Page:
“If we reverse and they stop accelerating?”

“We still enter missile range in an hour and a half. Closing velocity would be down to two-point-two thousand KPS. But we’d still be twenty minutes from a zero velocity relative to Manticore. If we reverse acceleration this instant, we’d still need six hours and twenty minutes to recross the hyper-limit.”

Llyn scowled. Not only was his plan screwed, so was he. Unless the Manticorans reversed acceleration, they were going to reach missile range whatever he did. If these people were feeling belligerent, Llyn couldn’t avoid action even if he wanted to.

He pursed his lips, his frozen brain starting to function again. Maybe he wasn’t as screwed as it looked. There was only one battlecruiser in that force, and it was accelerating at only three quarters of its book accel. That suggested damage, possibly serious damage. Hamilcar, Hasdrubal, and Mago might be less than cutting-edge by the Solarian Navy’s standards, but they were far more modern and capable than almost anything Manticore had boasted even before Gensonne took out the rest of their fleet. Mylae wasn’t as heavily armed, but she was just as modern. And that didn’t even count Shrike and Banshee.

Unless Vanguard didn’t have a ding on it, Llyn’s force should be able to take it without even the need to sweat. A pair of corvettes wouldn’t change that very much, either.

And if the RMN had anything more to throw at them, they’d surely have trotted it out by now.

“Signal to the Barcans,” he told Katura as he reached for his makeup kit. “Have them activate their transponders but hold their present profile. And only activate their IDs,” he added. “They’re to keep every other com silent. Make sure they understand that.”

“Yes, Sir. And Shrike and Banshee?”

“Activate their Barcan cover transponder codes. And tell Captain Vaagen and Captain Rhamas to begin prepping their weapons.”

“Yes, Sir.”

One of Llyn’s most rigid private rules was that his actual face should never be seen by anyone outside of his own colleagues and trusted Axelrod employees. For coms, CGI overlays were the usual technique for that kind of masquerade: faster and more convenient than wigs, facial hair, and facial plastic strips. Most high-level operatives, Axelrod’s among them, went that route.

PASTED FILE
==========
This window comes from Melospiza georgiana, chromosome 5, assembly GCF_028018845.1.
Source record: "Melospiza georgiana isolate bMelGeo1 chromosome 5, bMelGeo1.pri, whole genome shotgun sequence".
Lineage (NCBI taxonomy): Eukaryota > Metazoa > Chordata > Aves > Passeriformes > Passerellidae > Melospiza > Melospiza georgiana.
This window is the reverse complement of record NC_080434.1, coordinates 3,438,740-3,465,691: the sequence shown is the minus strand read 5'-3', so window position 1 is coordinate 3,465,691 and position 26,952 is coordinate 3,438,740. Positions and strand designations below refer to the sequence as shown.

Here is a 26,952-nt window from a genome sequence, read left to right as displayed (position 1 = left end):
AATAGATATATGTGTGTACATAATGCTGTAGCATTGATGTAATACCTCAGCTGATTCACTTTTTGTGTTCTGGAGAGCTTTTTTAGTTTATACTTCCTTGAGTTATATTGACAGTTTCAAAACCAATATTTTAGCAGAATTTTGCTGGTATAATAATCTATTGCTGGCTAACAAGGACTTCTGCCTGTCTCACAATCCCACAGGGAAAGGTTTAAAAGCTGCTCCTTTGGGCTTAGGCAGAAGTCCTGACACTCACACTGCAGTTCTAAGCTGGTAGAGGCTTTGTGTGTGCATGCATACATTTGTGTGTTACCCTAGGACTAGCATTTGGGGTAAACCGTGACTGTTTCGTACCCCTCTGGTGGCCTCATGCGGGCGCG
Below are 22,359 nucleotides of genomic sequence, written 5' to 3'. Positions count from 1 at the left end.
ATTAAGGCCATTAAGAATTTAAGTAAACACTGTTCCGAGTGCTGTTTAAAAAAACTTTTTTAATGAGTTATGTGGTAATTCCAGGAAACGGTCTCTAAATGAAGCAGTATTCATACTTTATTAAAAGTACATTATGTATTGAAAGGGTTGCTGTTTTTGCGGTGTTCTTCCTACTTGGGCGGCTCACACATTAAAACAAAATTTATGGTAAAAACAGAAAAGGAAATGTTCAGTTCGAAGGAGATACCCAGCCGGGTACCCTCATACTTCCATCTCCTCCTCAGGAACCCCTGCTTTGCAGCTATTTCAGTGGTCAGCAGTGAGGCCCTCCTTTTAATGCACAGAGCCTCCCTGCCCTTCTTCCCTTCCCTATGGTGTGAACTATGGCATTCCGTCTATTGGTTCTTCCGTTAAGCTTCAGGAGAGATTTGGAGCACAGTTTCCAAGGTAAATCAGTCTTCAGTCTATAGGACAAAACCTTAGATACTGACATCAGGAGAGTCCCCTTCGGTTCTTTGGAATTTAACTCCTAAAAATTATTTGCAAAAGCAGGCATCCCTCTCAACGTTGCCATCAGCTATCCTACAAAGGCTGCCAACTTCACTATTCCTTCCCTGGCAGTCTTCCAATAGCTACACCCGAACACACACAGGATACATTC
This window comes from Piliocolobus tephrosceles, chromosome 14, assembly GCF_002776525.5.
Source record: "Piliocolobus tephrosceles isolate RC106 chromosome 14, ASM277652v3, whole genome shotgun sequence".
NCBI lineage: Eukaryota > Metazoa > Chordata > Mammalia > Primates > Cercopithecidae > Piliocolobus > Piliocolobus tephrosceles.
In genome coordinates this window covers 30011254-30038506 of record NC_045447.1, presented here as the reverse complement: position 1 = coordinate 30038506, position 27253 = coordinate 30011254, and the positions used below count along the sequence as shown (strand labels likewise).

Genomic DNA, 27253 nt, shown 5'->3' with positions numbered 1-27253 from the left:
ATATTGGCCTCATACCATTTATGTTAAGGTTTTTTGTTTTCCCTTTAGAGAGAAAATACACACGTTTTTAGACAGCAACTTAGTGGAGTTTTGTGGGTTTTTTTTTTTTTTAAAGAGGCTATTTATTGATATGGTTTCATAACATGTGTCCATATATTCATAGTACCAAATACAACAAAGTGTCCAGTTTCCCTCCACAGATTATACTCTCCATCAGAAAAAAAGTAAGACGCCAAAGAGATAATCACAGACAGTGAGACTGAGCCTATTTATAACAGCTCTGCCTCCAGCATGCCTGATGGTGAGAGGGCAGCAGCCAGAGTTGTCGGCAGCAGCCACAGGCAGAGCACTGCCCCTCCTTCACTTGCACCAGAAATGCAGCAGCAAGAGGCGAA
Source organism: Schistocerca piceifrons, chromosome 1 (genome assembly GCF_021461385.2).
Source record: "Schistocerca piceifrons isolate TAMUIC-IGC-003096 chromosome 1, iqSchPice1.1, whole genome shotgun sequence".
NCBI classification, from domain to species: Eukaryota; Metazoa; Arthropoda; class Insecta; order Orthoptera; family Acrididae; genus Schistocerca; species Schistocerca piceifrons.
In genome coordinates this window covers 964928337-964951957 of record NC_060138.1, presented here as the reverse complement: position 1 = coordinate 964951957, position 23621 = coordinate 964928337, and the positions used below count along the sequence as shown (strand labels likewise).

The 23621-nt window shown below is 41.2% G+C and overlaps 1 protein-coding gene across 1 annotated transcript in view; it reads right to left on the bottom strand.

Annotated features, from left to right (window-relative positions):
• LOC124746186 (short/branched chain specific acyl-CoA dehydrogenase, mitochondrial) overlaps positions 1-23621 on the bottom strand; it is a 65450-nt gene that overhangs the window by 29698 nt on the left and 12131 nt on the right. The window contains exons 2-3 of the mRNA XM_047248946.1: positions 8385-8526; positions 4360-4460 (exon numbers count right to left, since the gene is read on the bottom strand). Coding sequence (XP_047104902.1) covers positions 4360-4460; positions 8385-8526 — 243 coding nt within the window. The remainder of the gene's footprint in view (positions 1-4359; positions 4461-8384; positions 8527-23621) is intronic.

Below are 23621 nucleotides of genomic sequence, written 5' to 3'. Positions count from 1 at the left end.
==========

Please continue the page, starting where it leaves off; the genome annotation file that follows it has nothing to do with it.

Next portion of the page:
But Llyn was more of a perfectionist. More importantly, he knew CGI overlays could be penetrated and identified as such if someone was willing to put in the necessary time and effort. If that someone had a great deal of ingenuity on top of it, the whole thing could even occasionally be dissolved, leaving the original face there in all its naked glory.

That kind of analysis might be able to show that a physically altered face wasn’t the real one. But it could never be electronically unraveled the way a CGI could.

Good-bye, Jeremiah Llyn, he thought to himself as he started the transformation. Hello, Count Ernst Bloch.

* * *

Travis sat back with a sigh of relief as Damocles’ sidewall generators spun up without faltering. He would never have called the destroyer’s systems reliability anything close to good, but at least all of the critical ones were up. And, really, they weren’t any less reliable than the RMN had been unhappily accustomed to dealing with for his entire career. In another thirty minutes, they’d be able to —

“Captain,” Chief Ulvestad spoke up suddenly from Communications. The CPO’s voice was crisp, but it was the sort of crisp, calm professionalism that training painted over something very different. “We’ve just copied a message from Perseus to Vanguard and Orpheus. Captain Conroy reports his entire port sidewall refused to initiate.”

“Acknowledged,” Marcello said calmly. “Ask Captain Conroy for an estimate on time to repair the fault.”

“Aye, aye, Sir. I –” Ulvestad broke off. “Sir, Perseus now says her forward generator’s going to require complete replacement. Her engineer estimates a minimum — repeat, a minimum — of five hours to get the aft generator back online.”

An invisible fist punched Travis in the gut. Without a sidewall, Perseus would be at a deadly disadvantage if Conroy took her into combat.